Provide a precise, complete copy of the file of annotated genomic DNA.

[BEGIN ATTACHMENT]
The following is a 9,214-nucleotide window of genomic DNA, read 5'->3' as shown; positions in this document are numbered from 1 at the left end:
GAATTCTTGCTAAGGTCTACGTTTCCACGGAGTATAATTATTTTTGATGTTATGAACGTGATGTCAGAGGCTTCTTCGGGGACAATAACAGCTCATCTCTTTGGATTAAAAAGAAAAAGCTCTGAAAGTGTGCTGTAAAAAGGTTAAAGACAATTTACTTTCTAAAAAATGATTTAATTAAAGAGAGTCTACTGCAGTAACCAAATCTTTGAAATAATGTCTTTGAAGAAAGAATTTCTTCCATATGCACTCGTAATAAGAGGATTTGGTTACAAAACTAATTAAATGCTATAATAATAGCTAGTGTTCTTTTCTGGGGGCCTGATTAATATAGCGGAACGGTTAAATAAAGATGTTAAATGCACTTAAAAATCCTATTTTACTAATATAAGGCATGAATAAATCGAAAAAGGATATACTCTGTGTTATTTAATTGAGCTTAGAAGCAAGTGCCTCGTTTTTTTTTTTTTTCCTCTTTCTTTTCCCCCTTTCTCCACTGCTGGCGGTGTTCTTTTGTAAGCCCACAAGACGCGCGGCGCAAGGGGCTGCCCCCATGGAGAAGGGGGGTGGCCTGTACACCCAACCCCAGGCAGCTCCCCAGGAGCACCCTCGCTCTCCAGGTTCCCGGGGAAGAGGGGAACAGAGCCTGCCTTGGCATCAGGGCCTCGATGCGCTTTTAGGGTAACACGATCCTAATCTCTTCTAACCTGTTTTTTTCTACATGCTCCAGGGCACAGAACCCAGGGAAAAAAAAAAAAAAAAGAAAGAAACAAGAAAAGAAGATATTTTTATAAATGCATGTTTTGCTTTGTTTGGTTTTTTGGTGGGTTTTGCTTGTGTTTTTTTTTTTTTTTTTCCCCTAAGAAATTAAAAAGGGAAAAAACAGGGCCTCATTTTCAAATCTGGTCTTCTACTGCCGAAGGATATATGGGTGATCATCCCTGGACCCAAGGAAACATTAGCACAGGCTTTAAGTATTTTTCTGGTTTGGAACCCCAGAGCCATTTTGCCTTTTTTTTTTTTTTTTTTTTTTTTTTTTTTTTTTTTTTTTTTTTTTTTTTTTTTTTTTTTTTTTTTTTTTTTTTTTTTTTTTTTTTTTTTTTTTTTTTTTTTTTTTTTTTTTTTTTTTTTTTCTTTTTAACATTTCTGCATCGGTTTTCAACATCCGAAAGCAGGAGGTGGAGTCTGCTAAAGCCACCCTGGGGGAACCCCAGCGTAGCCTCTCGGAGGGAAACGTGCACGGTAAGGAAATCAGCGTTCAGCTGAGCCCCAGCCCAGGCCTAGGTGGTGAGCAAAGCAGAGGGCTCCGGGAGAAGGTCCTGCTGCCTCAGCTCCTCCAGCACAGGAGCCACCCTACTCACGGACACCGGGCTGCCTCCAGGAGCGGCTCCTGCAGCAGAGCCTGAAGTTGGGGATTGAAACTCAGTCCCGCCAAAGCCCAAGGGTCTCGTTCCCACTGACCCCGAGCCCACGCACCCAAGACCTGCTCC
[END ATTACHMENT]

The following is a 9,214-nucleotide window of genomic DNA, read 5'->3' as shown; positions in this document are numbered from 1 at the left end:
GAATTCTTGCTAAGGTCTACGTTTCCACGGAGTATAATTATTTTTGATGTTATGAACGTGATGTCAGAGGCTTCTTCGGGGACAATAACAGCTCATCTCTTTGGATTAAAAAGAAAAAGCTCTGAAAGTGTGCTGTAAAAAGGTTAAAGACAATTTACTTTCTAAAAAATGATTTAATTAAAGAGAGTCTACTGCAGTAACCAAATCTTTGAAATAATGTCTTTGAAGAAAGAATTTCTTCCATATGCACTCGTAATAAGAGGATTTGGTTACAAAACTAATTAAATGCTATAATAATAGCTAGTGTTCTTTTCTGGGGGCCTGATTAATATAGCGGAACGGTTAAATAAAGATGTTAAATGCACTTAAAAATCCTATTTTACTAATATAAGGCATGAATAAATCGAAAAAGGATATACTCTGTGTTATTTAATTGAGCTTAGAAGCAAGTGCCTCGTTTTTTTTTTTTTTCCTCTTTCTTTTCCCCCTTTCTCCACTGCTGGCGGTGTTCTTTTGTAAGCCCACAAGACGCGCGGCGCAAGGGGCTGCCCCCATGGAGAAGGGGGGTGGCCTGTACACCCAACCCCAGGCAGCTCCCCAGGAGCACCCTCGCTCTCCAGGTTCCCGGGGAAGAGGGGAACAGAGCCTGCCTTGGCATCAGGGCCTCGATGCGCTTTTAGGGTAACACGATCCTAATCTCTTCTAACCTGTTTTTTTCTACATGCTCCAGGGCACAGAACCCAGGGAAAAAAAAAAAAAAAAGAAAGAAACAAGAAAAGAAGATATTTTTATAAATGCATGTTTTGCTTTGTTTGGTTTTTTGGTGGGTTTTGCTTGTGTTTTTTTTTTTTTTTTTCCCCTAAGAAATTAAAAAGGGAAAAAACAGGGCCTCATTTTCAAATCTGGTCTTCTACTGCCGAAGGATATATGGGTGATCATCCCTGGACCCAAGGAAACATTAGCACAGGCTTTAAGTATTTTTCTGGTTTGGAACCCCAGAGCCATTTTGCCTTTTTTTTTTTTTTTTTTTTTTTTTTTTTTTTTTTTTTTTTTTTTTTTTTTTTTTTTTTTTTTTTTTTTTTTTTTTTTTTTTTTTTTTTTTTTTTTTTTTTTTTTTTTTTTTTTTTTTTTTTCTTTTTAACATTTCTGCATCGGTTTTCAACATCCGAAAGCAGGAGGTGGAGTCTGCTAAAGCCACCCTGGGGGAACCCCAGCGTAGCCTCTCGGAGGGAAACGTGCACGGTAAGGAAATCAGCGTTCAGCTGAGCCCCAGCCCAGGCCTAGGTGGTGAGCAAAGCAGAGGGCTCCGGGAGAAGGTCCTGCTGCCTCAGCTCCTCCAGCACAGGAGCCACCCTACTCACGGACACCGGGCTGCCTCCAGGAGCGGCTCCTGCAGCAGAGCCTGAAGTTGGGGATTGAAACTCAGTCCCGCCAAAGCCCAAGGGTCTCGTTCCCACTGACCCCGAGCCCACGCACCCAAGACCTGCTCC